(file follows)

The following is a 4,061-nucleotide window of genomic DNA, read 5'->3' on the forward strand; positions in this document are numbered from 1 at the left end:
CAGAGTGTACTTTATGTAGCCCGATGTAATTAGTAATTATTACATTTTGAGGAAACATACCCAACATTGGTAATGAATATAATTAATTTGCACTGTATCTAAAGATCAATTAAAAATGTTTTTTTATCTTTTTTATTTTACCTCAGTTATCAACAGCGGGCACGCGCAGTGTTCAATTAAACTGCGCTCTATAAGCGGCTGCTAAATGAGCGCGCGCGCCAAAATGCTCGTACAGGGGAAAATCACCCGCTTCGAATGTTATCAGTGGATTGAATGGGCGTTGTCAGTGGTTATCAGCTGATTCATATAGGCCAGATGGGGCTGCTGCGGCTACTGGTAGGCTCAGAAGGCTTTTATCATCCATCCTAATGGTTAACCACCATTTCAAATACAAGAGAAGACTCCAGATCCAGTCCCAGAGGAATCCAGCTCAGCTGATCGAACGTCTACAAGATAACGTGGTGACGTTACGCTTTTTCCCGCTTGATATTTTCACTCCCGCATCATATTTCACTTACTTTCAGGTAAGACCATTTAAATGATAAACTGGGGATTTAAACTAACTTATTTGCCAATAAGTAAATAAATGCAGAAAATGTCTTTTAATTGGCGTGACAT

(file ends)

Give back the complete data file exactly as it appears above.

The following is a 4,061-nucleotide window of genomic DNA, read 5'->3' on the forward strand; positions in this document are numbered from 1 at the left end:
CAGAGTGTACTTTATGTAGCCCGATGTAATTAGTAATTATTACATTTTGAGGAAACATACCCAACATTGGTAATGAATATAATTAATTTGCACTGTATCTAAAGATCAATTAAAAATGTTTTTTTATCTTTTTTATTTTACCTCAGTTATCAACAGCGGGCACGCGCAGTGTTCAATTAAACTGCGCTCTATAAGCGGCTGCTAAATGAGCGCGCGCGCCAAAATGCTCGTACAGGGGAAAATCACCCGCTTCGAATGTTATCAGTGGATTGAATGGGCGTTGTCAGTGGTTATCAGCTGATTCATATAGGCCAGATGGGGCTGCTGCGGCTACTGGTAGGCTCAGAAGGCTTTTATCATCCATCCTAATGGTTAACCACCATTTCAAATACAAGAGAAGACTCCAGATCCAGTCCCAGAGGAATCCAGCTCAGCTGATCGAACGTCTACAAGATAACGTGGTGACGTTACGCTTTTTCCCGCTTGATATTTTCACTCCCGCATCATATTTCACTTACTTTCAGGTAAGACCATTTAAATGATAAACTGGGGATTTAAACTAACTTATTTGCCAATAAGTAAATAAATGCAGAAAATGTCTTTTAATTGGCGTGACAT